However, if another user with Administrator privileges then accesses these same servers and re-enables the Guest Account for any reason, you will then be left exposed. Of course, you wont know that the server has been rendered vulnerable until you next run a scan which may not be for another 3 months or even 12 months.
There is another factor that hasn't yet been covered which is how do you protect systems from an internal threat - more on this later.
So tight change management is essential for ensuring we remain compliant?
Indeed - Section 6.4 of the PCI DSS describes the requirements for a formally managed Change Management process for this very reason. Any change to a server or network device may have an impact on the device's 'hardened' state and therefore it is imperative that this is considered when making changes.
If you are using a continuous configuration change tracking solution then you will have an audit trail available giving you 'closed loop' change management - so the detail of the approved change is documented, along with details of the exact changes that were actually implemented. Furthermore, the devices changed will be re-assessed for vulnerabilities and their compliant state confirmed automatically.
What about internal threats? Cybercrime is joining the Organised Crime league which means this is not just about stopping malicious hackers proving their skills as a fun pastime!
Firewalling, Intrusion Protection Systems, AntiVirus software and fully implemented device hardening measures will still not stop or even detect a rogue employee who works as an 'inside man'. This kind of threat could result in malware being introduced to otherwise secure systems by an employee with Administrator Rights, or even backdoors being programmed into core business applications.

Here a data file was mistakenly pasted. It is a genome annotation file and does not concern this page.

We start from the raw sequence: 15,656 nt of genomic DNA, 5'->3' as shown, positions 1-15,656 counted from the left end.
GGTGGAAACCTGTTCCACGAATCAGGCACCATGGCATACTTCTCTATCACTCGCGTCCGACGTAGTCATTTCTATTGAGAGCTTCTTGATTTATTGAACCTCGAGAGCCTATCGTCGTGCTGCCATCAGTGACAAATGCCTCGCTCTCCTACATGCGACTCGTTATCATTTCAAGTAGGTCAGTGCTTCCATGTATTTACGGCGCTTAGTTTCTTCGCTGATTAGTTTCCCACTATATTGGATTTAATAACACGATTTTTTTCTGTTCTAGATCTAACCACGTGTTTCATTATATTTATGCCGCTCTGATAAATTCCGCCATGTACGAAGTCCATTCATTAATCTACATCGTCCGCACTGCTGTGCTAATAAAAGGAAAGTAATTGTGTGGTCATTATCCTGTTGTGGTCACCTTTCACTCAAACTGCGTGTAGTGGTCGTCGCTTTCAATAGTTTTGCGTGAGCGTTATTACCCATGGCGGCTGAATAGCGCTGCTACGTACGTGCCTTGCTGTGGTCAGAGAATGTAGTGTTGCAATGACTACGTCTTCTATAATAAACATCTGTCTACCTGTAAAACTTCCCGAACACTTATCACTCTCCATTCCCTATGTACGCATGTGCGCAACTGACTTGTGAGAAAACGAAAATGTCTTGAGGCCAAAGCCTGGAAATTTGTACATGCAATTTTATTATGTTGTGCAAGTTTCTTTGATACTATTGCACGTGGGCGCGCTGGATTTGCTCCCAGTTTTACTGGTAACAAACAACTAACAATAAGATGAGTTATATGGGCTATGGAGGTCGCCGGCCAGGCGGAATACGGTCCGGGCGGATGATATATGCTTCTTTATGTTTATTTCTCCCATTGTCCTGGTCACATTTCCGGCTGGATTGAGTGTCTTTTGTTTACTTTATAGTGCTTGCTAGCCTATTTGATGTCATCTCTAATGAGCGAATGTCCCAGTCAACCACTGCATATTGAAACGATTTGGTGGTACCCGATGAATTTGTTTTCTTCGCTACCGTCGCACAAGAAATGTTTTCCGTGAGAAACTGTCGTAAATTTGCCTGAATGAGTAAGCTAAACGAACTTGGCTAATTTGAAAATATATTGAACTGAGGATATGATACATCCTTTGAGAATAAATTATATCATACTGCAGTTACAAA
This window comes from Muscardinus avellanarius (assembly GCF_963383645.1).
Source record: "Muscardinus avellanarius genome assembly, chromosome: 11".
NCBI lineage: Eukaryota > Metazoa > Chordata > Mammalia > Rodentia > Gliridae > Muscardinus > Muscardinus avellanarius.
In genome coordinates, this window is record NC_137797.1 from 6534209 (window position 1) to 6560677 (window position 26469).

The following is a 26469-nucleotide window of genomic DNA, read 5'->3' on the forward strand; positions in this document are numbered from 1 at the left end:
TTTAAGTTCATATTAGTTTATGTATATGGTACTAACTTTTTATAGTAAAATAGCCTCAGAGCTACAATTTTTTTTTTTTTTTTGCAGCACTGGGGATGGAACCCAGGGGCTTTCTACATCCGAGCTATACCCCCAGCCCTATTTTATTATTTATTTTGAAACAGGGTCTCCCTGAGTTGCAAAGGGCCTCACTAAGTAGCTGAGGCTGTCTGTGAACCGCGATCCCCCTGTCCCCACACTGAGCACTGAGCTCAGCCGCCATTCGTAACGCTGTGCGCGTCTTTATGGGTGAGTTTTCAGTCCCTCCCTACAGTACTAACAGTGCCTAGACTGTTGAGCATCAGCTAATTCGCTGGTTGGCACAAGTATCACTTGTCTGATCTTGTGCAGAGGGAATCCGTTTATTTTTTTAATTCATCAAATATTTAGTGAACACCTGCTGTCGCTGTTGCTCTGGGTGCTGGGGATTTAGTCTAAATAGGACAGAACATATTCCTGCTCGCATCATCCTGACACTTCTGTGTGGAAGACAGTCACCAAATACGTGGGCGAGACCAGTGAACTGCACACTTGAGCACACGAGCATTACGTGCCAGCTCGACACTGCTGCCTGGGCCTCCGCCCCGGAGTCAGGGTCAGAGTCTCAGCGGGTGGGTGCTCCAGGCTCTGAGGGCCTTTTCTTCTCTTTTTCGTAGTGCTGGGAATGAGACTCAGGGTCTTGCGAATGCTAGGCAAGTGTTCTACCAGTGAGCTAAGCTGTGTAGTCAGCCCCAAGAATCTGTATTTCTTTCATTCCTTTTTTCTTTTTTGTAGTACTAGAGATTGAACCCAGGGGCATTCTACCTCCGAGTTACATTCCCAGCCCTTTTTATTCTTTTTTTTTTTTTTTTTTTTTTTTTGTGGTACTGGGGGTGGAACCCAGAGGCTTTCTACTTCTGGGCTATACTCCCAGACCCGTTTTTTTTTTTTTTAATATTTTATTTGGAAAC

Similarly, with the advent of Advanced Persistent Threats (APT) such as the publicized 'Aurora' hacks that use social engineering to dupe employees into introducing 'Zero-Day' malware.
'Zero-Day' threats exploit previously unknown vulnerabilities - a hacker discovers a new vulnerability and formulates an attack process to exploit it. The job then is to understand how the attack happened and more importantly how to remediate or mitigate future re-occurrences of the threat. By their very nature, anti-virus measures are often powerless against 'zero-day' threats.